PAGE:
Ever since I had to abandon my maiden 1200 ride in 2014, the urge to go back and finish it was always there. I knew that I had to finish it, at least to demonstrate that ordinary cyclists like me had a chance to complete it, given enough discipline in the ride. But given the lazy cyclist that I am , that is easier said than done. I decided to draw inspiration from my 2012 Belgaum Brevet finish — I decided to ride alone if need be to the halfway point and then try and get company. From experience, I know that some people invariably will abandon the ride for various reasons. Each minute in an endurance event of this sort is precious, and during crunchtimes it becomes impossible to cover up for lost time (with a weary body and mind, many a times its a mental game — if you feel you can make it you end up pushing yourself, if not you give it up )
So on the day of the ride, I got delayed for some reason , got all the brevet papers and cards and headed to the starting point. As I climbed the Jayadeva flyover my rear wheel started making a lot of noises. I knew that something was wrong at that point of time. At the start point handed over the papers to Parag to take over the race ownership. Srini told me to put coconut oil into the rear hub and continue riding, but Parag was sure of a cracked ball bearing. And I suspected something cracked too. I definitely wasn’t feeling too confident about the sound to ride 1200km. The ride started about 20m late and I zoomed off pronto. RR Cycles was 1km on the race route from the start, so I decided to barge in and requested them to fix my cycle. As luck would have it , the mechanics had just gone off for a late lunch. So I stood there fidgeting till they came back. Babu opened up the rear hub and showed me multiple cracked ball bearings. Meanwhile it started raining outside and as he was fixing it, I went out and pumped in 1/2 a litre of juice from a nearby juice shop. At about 4:45 or so the bike was ready.I also bought a couple of spare brake pads and went my way. I didn’t want to delve too much into the time delay. I knew I had a handicap of a hour and a half and the evening traffic to deal with.
I had promised myself that I would not worry about rain, and decided not to carry any raincoat or poncho. The best way of dealing with rain , at least in the Indian monsoon is to just brave it out and rely on your body heat to keep you warm. Riding wet is better than riding with a raincoat once the rain dries out. (At least for me, that is what I’ve come to believe in) Of course , another learning from my aborted trip in 2014 was to ensure that I had adequate protection for my palms and fingers in the elevated climes of Ooty. I remember my fingers had become coompletely numb , rendering it extremely difficult to handle the breaks. So that meant that I needed some protection for my palm in the cold. I bought leather gloves a few days before the trip. Carried with me with the intent to use it for the Ooty leg.
Thankfully the traffic was not too bad till I reached near Yeshwantpur and I managed to take the elevated flyway. The rain had also eased out by this time. I remember reaching Hassan Road in double quick time. However, my anxiety levels were still high, and would remain so till I caught up with at least a couple of folks. So I take the rather empty Mangalore highway and keep pedalling steady. The idea was to not get off the bike unless necessary. I had protein bars which I munched occasionally and a camelbak hydration pack (with a capacity of 2.1 litres) that I had filled with Kokum juice at the start of the journey. In addition to this a bottle of plain water in my bottle holder. I wanted to try and ride as much as possible as long as possible without breaking. My goal was to reach the 1st control , Belur , a distance of about 235km by about 2am (11 hours running time) Overall goal was to have at least a 3-4 hour buffer time at Madikeri, knowing that there was one big climb before Madikeri. As I continued my solo adventure it started raining a little heavily , and as I eased into the rain, I noticed what looked to me a pair of cyclists at a distance. The legs in motion definitely looked to be that of Anil Kadsur , to me. Anil was accompanying Archana , the sole female rider for safety reasons. He was hooded up to protect from the rain. As I passed him and Archana, I waved my hands, passed them and said Hi, but did not stop. I was in serious concentration mode, not wanting to waste any time. For the 1st time in the ride, I started feeling a little positive that I was at least ahead of someone else. The time was just after sunset , and the ethereal light of sunset was still holding nightfall at bay. Over some time I remember seeing a couple of guys taking breaks, and with every rider I passed, I grew in confidence of making the controls in time. I was not afraid of the Belur control, but I knew I needed a good buffer to make the Kalpetta control in time.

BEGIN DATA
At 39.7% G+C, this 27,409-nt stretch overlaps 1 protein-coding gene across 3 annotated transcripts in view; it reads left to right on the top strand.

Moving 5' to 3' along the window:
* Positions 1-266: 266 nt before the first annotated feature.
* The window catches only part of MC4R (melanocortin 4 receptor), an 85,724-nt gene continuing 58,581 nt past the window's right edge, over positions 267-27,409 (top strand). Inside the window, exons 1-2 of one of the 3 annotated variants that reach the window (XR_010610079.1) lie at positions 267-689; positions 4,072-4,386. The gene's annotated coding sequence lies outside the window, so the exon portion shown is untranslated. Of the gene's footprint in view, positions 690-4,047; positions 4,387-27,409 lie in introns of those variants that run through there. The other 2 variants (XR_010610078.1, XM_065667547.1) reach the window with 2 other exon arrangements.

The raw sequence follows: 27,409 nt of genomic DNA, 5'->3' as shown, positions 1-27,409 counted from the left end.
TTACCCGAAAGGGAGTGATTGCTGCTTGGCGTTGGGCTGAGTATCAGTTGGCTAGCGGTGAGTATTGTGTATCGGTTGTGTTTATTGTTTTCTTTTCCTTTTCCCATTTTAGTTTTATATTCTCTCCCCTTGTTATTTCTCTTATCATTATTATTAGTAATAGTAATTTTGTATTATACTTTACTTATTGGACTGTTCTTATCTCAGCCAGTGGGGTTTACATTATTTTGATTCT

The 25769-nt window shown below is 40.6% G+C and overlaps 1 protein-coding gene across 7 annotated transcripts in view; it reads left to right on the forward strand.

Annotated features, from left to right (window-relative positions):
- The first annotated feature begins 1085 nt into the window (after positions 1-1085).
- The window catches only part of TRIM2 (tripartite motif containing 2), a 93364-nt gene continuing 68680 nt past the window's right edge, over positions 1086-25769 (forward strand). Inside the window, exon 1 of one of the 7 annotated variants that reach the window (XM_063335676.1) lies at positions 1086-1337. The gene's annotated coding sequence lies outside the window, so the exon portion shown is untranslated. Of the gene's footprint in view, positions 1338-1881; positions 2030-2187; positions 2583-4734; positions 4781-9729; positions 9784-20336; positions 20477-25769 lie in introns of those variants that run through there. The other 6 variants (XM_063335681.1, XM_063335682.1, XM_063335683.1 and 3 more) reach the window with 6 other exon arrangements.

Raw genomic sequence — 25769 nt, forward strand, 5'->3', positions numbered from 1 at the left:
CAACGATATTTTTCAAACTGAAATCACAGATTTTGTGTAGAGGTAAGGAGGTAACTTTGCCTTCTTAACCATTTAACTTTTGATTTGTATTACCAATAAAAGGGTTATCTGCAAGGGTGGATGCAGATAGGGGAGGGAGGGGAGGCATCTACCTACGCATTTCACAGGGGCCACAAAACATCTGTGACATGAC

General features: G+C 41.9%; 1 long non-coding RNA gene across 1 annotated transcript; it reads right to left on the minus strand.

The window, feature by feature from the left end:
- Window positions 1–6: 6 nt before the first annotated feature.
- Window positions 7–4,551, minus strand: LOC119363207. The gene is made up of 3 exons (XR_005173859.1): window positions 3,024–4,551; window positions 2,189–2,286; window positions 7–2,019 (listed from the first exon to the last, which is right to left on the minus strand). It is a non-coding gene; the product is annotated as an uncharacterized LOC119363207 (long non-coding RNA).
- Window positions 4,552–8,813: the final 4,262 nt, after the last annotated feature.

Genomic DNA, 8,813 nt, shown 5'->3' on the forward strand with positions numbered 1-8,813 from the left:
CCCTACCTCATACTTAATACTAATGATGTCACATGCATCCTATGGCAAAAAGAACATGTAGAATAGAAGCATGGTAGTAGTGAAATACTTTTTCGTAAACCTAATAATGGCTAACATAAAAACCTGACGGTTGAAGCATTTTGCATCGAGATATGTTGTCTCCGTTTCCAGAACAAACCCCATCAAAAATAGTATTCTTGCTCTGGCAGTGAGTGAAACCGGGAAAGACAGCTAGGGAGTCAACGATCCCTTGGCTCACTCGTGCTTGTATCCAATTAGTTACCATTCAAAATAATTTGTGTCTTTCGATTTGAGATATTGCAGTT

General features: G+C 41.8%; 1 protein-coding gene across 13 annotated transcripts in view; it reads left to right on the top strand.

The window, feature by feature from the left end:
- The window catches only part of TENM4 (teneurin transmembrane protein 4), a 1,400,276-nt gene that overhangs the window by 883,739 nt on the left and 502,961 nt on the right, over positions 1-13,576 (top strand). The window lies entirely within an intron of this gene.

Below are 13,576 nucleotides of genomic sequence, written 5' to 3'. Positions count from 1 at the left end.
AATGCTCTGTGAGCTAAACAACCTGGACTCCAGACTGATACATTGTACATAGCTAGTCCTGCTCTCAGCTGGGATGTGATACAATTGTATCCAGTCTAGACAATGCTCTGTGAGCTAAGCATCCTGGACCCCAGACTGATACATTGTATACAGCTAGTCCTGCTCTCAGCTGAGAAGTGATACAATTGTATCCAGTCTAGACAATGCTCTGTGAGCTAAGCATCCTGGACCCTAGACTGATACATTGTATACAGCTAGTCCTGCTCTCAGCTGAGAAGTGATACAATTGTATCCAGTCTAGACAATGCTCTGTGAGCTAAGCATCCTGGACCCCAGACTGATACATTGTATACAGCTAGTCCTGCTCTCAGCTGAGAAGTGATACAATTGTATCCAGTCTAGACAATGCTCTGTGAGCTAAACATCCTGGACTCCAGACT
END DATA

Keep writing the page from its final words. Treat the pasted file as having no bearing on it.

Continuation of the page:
At around the 100km mark there is an Adiga’s on this road. And as I neared the Adiga’s I heard my name being called out loud. Recognition of the owner of that voice was what gave me some serious confidence. The voice was that of Putta Narasimhaiah, my Cleated Warrior team-mate. The moment I heard his voice, a voice inside me told me ‘You have caught up with Opendro’. I stopped, talked to Putta, who told me that he had just had his dinner but Opendro was actually behind us, and was helping Kiran and Gana push through. Since I knew that I had caught up with a few people, it looked a good time for me to have dinner. I waved Putta ahead and went to Adiga’s to have dinner. For the 1st time in the ride, I felt somewhat confident. And that had everything to do with the fact that I had caught up with Opendro